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Biological Chemistry

DNA robot sorts and delivers

Nucleic acid construct picks up, moves, and drops off fluorescent cargo to predetermined locations

by Bethany Halford
September 15, 2017 | APPEARED IN VOLUME 95, ISSUE 37

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Credit: Ella Maru Studio
A conceptual image of Qian and Thubagere’s DNA robot carrying cargo.
Credit: Ella Maru Studio
A conceptual image of Qian and Thubagere’s DNA robot carrying cargo.

To deliver a package, we usually enlist the help of a postal or parcel service, which accepts the cargo, sorts it, and sees that it gets safely to its designated destination. This task becomes quite complicated in the molecular world, where our methods of manipulation are still fairly rudimentary. Now, with a single strand of DNA just 53 nucleotides long, scientists at Caltech have created a robot that picks up molecular cargo, sorts it, and delivers it to a predetermined location.

The DNA robot, developed by Lulu Qian, Anupama J. Thubagere, and colleagues, features an arm with a hand to carry cargo and a central leg with two feet that wander a DNA track studded with pegs of single-stranded DNA. The feet anchor to the track one at a time as they bind to complementary nucleotides in the pegs. When the robot encounters cargo—in this case, a fluorescent molecule covalently linked to a short single strand of DNA—it picks the cargo up and carries it until reaching a single strand of DNA on the track that’s designed to snatch the cargo from the robot (Science 2017, DOI: 10.1126/science.aan6558).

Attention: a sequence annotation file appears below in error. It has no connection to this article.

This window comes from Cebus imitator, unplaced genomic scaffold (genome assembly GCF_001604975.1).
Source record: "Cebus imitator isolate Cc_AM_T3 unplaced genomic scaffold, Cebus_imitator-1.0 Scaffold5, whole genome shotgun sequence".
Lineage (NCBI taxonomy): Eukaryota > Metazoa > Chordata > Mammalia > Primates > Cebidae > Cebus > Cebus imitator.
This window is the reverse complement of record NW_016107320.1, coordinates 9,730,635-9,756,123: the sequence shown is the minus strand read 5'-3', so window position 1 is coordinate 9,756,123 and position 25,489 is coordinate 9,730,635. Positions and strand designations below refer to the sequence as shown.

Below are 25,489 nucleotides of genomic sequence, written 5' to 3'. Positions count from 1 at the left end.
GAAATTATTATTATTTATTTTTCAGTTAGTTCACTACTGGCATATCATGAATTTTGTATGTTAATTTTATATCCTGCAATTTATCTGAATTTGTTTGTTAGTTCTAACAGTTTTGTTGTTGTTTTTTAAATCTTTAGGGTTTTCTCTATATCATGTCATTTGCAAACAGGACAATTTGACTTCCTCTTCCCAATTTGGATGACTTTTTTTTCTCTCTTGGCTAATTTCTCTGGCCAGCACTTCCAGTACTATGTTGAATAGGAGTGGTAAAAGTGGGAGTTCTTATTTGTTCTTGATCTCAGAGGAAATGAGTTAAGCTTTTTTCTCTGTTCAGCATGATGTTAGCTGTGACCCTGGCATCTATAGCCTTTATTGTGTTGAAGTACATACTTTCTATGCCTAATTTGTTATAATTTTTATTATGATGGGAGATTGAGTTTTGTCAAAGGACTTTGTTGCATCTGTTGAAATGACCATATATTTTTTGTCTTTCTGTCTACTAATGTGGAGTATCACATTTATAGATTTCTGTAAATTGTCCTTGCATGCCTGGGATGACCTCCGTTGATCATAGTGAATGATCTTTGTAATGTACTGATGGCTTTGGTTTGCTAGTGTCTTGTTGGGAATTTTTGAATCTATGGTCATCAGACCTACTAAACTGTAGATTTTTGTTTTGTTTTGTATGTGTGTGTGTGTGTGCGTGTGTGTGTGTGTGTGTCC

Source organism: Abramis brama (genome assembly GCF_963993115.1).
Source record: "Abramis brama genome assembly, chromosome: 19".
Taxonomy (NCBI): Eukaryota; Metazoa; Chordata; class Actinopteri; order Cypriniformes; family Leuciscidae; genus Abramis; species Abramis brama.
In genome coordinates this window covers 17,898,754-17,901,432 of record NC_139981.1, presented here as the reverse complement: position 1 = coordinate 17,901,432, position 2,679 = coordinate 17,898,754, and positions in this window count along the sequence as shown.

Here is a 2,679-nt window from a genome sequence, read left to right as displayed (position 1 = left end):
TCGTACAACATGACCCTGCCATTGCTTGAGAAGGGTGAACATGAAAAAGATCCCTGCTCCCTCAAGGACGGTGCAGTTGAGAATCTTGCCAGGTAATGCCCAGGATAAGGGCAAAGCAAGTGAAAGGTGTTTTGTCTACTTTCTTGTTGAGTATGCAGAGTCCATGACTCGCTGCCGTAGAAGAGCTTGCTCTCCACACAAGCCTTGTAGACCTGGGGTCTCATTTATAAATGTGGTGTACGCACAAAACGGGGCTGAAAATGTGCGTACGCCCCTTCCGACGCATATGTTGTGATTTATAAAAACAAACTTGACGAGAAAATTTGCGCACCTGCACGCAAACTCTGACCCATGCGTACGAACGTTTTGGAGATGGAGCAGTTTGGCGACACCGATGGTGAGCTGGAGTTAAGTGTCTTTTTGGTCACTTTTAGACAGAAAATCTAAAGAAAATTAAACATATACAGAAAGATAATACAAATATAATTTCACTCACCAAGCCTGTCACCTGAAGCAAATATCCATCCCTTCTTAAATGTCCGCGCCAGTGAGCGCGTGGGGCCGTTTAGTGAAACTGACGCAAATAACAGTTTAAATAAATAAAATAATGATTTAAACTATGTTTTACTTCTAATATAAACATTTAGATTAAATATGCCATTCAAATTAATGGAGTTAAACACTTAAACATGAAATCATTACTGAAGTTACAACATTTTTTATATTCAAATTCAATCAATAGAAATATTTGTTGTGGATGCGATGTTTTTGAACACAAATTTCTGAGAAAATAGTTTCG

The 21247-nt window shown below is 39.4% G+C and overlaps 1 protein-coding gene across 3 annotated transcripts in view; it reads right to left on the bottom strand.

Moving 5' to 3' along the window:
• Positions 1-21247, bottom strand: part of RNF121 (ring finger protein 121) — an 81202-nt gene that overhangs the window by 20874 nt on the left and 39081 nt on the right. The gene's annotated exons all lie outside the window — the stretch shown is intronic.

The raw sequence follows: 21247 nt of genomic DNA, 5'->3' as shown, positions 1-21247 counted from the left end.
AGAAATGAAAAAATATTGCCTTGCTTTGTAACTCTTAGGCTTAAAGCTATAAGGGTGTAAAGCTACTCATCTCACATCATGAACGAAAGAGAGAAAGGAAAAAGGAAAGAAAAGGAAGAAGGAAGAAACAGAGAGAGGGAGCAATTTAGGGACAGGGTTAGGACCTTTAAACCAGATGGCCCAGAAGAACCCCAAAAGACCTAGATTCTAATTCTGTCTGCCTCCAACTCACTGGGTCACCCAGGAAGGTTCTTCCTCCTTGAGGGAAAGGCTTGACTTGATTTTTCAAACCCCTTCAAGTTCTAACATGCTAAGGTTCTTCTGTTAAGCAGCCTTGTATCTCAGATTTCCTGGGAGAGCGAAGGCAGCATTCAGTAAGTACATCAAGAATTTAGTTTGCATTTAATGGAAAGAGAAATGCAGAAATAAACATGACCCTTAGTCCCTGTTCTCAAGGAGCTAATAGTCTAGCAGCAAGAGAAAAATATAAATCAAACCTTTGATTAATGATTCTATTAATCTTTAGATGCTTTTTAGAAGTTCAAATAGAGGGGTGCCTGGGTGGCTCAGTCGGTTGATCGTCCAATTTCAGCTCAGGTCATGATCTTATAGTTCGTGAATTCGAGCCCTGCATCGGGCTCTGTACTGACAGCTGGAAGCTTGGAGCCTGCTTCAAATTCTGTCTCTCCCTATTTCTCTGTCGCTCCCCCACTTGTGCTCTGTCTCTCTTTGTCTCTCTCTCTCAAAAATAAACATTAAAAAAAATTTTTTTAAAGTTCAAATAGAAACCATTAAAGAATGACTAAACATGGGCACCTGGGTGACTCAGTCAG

Qian and Thubagere’s team used two types of cargo, one bit of DNA with a yellow fluorescent dye and one with a pink fluorescent dye, to demonstrate the robot could sort the two. One robot working alone on a surface was able to sort six molecules of cargo in about a day. When the team used multiple robots at once, they were able to speed up the process.

“What’s novel about this system is that it has a design that allows for an army of robots to operate independently,” comments John H. Reif, an expert in DNA robots at Duke University. “The design of the whole system is incredibly elegant and simple.”

Applications in chemical synthesis and drug delivery exist, but they’re a long way off, Qian says. “The point of this work is toward understanding the engineering principles for building general-purpose DNA robots rather than how to use them for specific applications,” she says.

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